Gil’s love for teaching goes a step beyond just math and reading lessons, too. She said she wants to help the next generation be aware of the way the world works -- from plants to animals -- and how everything fits together. She realized the importance of “creating strong foundations for the new generation.”

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“Being a teacher is more than teaching. Being a teacher is giving your heart and being able to educate and show how the world really is,” she said. “Kids need to be protected.”

After completing her associate's degree at CCC, Gil is now off to Northern Arizona University to pursue a bachelor’s degree in Early Childhood and Special Education. On Friday, she will have her degree from CCC conferred at commencement with one semester at NAU already under her belt.

The transition to the state university was frightening, but Gil was met with open arms, she said. Coming from a different cultural background and speaking English as a second language, her worries of being judged were quelled by the “understanding” and “respect” from her classmates and professors.

“It was nothing like the big deal people think -- like they are going to judge you,” Gil said. “It was a big transition. I just went with the flow and decided to take the risk.”

One of the biggest lessons she has learned from her experience in college and moving to a new country is to be “kind” to herself. Sometimes there are barriers, but eventually, “you will reach your goal,” she said.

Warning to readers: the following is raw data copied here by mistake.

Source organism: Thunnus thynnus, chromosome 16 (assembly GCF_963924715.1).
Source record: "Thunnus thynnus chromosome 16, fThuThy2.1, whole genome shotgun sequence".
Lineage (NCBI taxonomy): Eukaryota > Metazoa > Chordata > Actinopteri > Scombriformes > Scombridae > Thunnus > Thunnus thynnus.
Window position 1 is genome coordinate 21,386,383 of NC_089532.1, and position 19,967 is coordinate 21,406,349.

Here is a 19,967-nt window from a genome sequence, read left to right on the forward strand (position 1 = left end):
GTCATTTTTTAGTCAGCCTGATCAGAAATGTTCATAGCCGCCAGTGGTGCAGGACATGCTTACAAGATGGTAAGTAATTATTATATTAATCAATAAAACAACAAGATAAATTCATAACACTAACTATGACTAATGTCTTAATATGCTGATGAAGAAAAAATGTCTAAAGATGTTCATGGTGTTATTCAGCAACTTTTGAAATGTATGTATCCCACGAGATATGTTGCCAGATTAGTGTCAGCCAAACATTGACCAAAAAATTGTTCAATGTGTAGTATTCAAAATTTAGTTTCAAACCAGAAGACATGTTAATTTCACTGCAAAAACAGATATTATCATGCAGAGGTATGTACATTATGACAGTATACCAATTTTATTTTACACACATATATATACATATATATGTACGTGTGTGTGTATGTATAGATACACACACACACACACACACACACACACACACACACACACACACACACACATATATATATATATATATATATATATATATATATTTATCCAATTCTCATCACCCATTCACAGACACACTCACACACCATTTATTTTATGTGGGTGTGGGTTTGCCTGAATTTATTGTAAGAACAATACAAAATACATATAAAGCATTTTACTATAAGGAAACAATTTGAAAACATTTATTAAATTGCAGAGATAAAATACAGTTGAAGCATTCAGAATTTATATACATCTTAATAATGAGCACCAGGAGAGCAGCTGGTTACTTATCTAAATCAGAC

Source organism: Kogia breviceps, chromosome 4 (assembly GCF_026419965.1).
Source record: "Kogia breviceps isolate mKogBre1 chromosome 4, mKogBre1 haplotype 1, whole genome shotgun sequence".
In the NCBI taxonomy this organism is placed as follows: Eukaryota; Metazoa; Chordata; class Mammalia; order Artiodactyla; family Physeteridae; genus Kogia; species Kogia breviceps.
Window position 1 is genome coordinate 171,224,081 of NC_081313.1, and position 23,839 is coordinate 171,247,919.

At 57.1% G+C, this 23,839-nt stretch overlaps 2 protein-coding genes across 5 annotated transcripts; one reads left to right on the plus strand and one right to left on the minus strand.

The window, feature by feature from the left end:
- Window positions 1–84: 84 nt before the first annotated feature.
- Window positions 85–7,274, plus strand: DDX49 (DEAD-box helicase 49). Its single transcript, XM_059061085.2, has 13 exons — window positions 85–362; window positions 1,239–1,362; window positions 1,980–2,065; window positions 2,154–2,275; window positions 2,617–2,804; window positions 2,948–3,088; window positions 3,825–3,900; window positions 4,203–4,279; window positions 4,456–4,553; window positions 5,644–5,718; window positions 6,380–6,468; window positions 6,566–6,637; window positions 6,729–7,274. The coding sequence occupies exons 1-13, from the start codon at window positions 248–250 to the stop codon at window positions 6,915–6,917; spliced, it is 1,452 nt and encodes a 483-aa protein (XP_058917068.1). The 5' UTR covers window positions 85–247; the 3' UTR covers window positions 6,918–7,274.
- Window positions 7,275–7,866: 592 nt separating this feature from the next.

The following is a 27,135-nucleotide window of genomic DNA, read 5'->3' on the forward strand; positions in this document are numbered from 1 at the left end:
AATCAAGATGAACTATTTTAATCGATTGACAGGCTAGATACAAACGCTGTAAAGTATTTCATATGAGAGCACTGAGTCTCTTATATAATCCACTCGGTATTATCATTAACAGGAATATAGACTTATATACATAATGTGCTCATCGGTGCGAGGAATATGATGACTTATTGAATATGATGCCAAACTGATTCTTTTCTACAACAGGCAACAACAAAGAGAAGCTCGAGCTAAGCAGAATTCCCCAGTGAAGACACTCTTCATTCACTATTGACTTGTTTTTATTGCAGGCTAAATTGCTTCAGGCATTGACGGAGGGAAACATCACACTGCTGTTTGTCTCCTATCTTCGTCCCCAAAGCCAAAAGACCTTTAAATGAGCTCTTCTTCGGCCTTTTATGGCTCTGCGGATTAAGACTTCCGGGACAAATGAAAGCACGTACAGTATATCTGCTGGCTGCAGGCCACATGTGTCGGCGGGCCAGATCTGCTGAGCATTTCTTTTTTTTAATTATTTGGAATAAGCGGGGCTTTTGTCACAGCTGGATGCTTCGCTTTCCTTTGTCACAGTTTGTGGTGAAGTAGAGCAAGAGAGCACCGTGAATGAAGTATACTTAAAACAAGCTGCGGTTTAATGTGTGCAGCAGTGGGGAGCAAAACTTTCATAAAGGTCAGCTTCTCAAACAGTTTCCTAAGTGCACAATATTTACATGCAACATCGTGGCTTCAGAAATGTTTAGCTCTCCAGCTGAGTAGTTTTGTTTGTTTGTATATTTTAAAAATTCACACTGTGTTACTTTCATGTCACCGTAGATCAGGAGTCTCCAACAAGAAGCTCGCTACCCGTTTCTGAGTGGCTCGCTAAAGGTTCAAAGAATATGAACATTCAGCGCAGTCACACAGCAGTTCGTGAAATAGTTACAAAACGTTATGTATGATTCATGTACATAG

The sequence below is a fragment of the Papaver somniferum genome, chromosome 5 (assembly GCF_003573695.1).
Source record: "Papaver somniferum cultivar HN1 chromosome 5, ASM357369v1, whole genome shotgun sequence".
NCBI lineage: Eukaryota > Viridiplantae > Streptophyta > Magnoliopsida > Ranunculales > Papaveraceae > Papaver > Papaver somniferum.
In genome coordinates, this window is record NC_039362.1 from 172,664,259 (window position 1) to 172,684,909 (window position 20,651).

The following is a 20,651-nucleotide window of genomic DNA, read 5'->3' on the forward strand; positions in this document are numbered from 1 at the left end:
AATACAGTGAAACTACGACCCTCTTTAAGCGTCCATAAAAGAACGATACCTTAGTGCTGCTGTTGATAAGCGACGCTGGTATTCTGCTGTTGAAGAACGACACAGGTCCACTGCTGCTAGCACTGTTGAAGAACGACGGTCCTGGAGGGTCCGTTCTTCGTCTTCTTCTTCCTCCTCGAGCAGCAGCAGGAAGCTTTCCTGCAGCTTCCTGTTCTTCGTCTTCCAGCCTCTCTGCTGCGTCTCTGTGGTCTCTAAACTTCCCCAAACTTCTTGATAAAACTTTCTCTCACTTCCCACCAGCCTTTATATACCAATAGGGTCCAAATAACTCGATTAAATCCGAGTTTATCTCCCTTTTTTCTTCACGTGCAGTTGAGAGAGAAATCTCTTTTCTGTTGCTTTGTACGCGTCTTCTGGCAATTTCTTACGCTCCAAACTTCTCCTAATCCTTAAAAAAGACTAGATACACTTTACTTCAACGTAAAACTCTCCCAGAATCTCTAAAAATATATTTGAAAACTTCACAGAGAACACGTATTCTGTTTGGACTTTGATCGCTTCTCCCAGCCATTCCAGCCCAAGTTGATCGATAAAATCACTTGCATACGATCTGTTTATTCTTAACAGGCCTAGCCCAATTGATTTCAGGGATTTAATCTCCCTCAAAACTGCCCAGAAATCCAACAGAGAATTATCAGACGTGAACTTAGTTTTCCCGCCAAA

“I was judging myself and making it hard,” she explained. “I learned that everything comes in small steps.”

And with patience, those small steps can lead to some pretty significant strides. Gil said she cannot believe how much she has been able to do in just five years -- from learning a new language to receiving a degree or finding her passion for education.

More than anything, Gil said she hopes her experience can serve as an example for those that are struggling to find their place in their community.

“It's OK to struggle. The important thing is you never give up the resilience and determination, and always focus on your goal. Always have your goal in the middle of your eyes and never let it go,” she said.

Gil added that she hopes her experience can be an example for her home country, especially her family in Colombia.

Recent political tension in Colombia has made it difficult for Gil to visit Medellín, but she remains grateful for her upbringing. Her family, she said, is her primary source of “energy and love.” From a young age, they instilled in her that “if you work hard, you’re going to get good things.”

She wants to break the stereotypes of Colombia being a dangerous country by sharing her experience.

“I want to be an example for the world, you know, cut the stereotypes of Colombia being a dangerous country. Yes, we have a lot of ups and downs, but I would love to cut those stereotypes,” she said. “You can be very successful coming from a difficult country and just want to express my love to Colombia, my compassion.”